By Patrick Deeley

The End of the World

The End of the World is the seventh collection of poems by “a true poet whose work will stand as a crowning privilege in our generation” — Thomas McCarthy, Trumpet


All Poetry, Poetry from Ireland


Patrick Deeley’s seventh collection of poems displays his deep-rooted concern for and engagement with the world around him – expressed, as ever, in muscular, musical, impassioned and persuasive verse.

In The End of the World, however, the tone is more troubled, more urgent. Here, multiple visions of “the uselessness / even of beauty in face of greed or misfortune” add up to a quiet but powerful appeal to something in our too-often distracted better selves.

Deeley reflects on today’s uncertain times, the potential for calamity where “barbarity shadows the loveliness always”. His evocations of wet meadow, seashore, city street, desert and moorland move with wonder through the living moment, sing the desire to make life last.

Though a number of Irish poets have written about the great changes in Ireland during the last ten to fifteen years, none have done it as beautifully, as potently as Deeley.
— Contrary (USA)

The End of the World


They’ve nothing in common, the young girl knocked
from her bicycle and dying on a roadside
in Harold’s Cross, and the tribesman of Sumatra
being interviewed on television, shaking
his head at the levelled forest, cut and burn stretching
for miles behind him; they’ve nothing in common

except, as the man says, the end of the world
is happening. And the sight of a green snake flicking
its tongue at a chainsaw that keeps cutting;
and the sight of a rainbow flourished above the city
after we look up from the crumpled shape
of the girl, both haunt us, being more than props

for pathos, more than backdrops to the uselessness
even of beauty in face of greed or misfortune.
The end of the world is happening, and grief that stands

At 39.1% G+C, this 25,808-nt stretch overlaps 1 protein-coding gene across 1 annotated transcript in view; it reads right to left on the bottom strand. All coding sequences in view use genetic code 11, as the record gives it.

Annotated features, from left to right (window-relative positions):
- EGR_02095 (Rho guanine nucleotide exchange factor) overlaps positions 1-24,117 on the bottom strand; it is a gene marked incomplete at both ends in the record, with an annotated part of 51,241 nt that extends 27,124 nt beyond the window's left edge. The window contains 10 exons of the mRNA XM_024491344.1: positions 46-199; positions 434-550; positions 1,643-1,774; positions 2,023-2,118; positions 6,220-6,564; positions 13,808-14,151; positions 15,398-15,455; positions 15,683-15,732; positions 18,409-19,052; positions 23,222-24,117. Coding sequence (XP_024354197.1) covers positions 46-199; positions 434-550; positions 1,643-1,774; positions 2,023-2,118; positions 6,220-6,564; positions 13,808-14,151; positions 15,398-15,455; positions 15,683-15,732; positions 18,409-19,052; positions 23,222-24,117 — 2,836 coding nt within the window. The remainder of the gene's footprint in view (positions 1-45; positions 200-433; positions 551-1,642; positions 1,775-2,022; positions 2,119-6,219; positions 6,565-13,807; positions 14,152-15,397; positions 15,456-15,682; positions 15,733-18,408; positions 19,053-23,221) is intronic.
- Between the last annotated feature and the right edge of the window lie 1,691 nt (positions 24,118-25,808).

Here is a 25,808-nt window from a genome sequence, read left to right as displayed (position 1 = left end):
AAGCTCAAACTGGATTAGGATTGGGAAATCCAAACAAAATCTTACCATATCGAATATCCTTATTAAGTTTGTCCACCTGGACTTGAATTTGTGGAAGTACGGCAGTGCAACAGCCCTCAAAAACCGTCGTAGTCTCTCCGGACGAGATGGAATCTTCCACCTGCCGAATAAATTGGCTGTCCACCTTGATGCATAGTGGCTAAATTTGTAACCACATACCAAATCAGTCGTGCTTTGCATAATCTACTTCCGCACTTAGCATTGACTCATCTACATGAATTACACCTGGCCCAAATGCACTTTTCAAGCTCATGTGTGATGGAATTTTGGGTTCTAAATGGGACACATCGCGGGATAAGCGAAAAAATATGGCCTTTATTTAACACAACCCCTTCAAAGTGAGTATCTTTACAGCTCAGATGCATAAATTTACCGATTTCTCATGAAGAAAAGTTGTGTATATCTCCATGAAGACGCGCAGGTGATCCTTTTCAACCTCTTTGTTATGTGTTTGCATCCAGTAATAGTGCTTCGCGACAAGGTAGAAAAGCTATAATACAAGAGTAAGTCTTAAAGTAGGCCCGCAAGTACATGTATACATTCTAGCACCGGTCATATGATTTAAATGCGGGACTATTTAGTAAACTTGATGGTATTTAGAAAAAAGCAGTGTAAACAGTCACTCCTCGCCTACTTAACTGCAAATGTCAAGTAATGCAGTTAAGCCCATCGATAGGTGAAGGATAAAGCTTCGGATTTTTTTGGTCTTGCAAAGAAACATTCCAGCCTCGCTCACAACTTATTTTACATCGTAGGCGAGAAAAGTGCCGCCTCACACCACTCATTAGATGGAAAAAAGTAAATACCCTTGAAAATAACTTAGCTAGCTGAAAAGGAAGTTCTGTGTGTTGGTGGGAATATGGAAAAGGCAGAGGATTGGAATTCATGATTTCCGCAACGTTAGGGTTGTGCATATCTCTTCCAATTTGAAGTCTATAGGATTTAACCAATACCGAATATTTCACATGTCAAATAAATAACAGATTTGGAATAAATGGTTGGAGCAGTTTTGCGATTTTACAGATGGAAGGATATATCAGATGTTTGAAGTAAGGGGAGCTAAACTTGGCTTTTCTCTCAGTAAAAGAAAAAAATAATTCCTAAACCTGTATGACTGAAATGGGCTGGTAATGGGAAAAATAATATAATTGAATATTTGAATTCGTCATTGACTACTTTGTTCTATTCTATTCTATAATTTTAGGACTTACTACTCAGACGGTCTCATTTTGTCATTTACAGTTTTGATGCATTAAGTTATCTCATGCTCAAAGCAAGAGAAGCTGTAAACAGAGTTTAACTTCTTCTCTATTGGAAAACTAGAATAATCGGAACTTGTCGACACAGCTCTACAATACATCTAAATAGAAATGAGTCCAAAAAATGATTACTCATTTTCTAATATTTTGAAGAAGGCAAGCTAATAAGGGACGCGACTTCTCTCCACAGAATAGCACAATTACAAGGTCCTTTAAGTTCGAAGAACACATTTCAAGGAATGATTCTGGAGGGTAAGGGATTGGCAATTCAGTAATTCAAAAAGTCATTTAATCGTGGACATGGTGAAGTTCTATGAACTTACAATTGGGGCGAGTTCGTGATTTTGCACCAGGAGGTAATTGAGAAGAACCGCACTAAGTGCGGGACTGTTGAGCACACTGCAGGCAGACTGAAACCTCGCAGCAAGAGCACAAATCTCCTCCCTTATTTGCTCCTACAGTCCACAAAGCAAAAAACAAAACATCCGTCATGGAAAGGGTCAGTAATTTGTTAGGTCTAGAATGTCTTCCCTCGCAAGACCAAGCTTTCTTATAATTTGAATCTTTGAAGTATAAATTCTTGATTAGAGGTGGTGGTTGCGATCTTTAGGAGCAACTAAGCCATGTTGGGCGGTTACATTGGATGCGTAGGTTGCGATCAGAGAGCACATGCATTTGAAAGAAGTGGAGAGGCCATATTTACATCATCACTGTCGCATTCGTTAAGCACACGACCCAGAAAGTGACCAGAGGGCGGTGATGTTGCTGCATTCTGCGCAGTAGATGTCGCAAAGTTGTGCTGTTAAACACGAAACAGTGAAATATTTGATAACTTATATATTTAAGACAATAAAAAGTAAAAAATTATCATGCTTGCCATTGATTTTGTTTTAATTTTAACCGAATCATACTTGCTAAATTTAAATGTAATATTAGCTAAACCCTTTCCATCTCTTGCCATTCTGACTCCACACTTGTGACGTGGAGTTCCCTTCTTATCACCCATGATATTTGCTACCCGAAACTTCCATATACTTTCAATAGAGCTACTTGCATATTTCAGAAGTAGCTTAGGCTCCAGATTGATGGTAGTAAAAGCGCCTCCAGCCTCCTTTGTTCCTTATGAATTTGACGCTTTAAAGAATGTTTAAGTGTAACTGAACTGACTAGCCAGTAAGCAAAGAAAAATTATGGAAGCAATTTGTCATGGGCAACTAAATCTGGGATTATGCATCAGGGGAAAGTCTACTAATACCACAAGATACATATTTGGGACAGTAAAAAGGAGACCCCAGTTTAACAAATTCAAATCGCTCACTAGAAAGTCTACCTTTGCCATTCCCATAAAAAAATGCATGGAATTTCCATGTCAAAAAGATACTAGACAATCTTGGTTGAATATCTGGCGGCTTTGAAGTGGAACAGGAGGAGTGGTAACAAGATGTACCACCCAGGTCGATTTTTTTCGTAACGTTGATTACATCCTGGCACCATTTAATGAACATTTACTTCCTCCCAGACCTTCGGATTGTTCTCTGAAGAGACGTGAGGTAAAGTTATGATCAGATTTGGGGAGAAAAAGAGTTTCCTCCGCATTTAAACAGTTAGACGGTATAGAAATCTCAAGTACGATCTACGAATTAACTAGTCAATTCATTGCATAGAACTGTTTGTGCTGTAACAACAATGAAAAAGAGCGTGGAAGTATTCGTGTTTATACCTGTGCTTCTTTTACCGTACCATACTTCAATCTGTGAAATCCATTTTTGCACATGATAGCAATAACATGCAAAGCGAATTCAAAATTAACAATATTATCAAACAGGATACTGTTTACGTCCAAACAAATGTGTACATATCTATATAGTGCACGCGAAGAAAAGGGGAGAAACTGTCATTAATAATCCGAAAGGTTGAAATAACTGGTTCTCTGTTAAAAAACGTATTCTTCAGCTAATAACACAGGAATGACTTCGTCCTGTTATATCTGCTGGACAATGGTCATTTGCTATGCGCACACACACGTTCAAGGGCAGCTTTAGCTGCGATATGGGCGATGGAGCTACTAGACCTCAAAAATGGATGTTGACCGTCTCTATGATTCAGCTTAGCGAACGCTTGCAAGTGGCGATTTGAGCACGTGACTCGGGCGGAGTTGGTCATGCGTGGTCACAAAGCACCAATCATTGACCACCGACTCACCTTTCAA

sudden tears in our staring eyes might wish them
closed as soon, with no desire to open again –
but this, too, is the world, and somehow a beginning.

May 2019
ISBN 978 1 910251 54 6 paperback
ISBN 978 1 910251 56 3 hardback
102 pp

Additional information



Product Detail

    No detail information

About The Author


Patrick Deeley was born in the townland of Foxhall, outside Loughrea, Co. Galway, in 1953. He worked as a primary teacher, and later as administrative principal, in Ballyfermot until 2012. He has published six collections of poems with Dedalus Press: Intimate Strangers (1986), Names for Love (1990), Turane: The Hidden Village (1995), Decoding Samara (2000), The Bones of Creation (2008), and Groundswell: New and Selected Poems (2013). In addition his poems have appeared in many leading literary outlets in Ireland, UK, USA, Canada and Australia over the past thirty five years. They’ve also been translated to French, Italian and other languages, as well as appearing in approximately fifty anthologies. His poem ‘Woodman’ was chosen as one of ‘Ireland’s 100 Favourite Poems’ in a survey organised by The Irish Times, and his most recent poetry awards include the WOW2 and The Dermot Healy International Poetry Prize. His novel for young people, The Lost Orchard (O’Brien Press), won the Eilís Dillon Award and a Bisto Book of the Year Award in 2001. His memoir, The Hurley Maker’s Son (2016), is published in the UK and Ireland by Transworld. He served on the Board of Poetry Ireland from 1984 to 1989. "I try for poems that are pertinent to what’s happening now in the world, that are sturdy but light on their feet, plain-spoken but memorable. There’s still room for imagery and metaphor, for the old poetic devices – even onomatopoeia – and I hold to these regardless of what the fashionistas may say."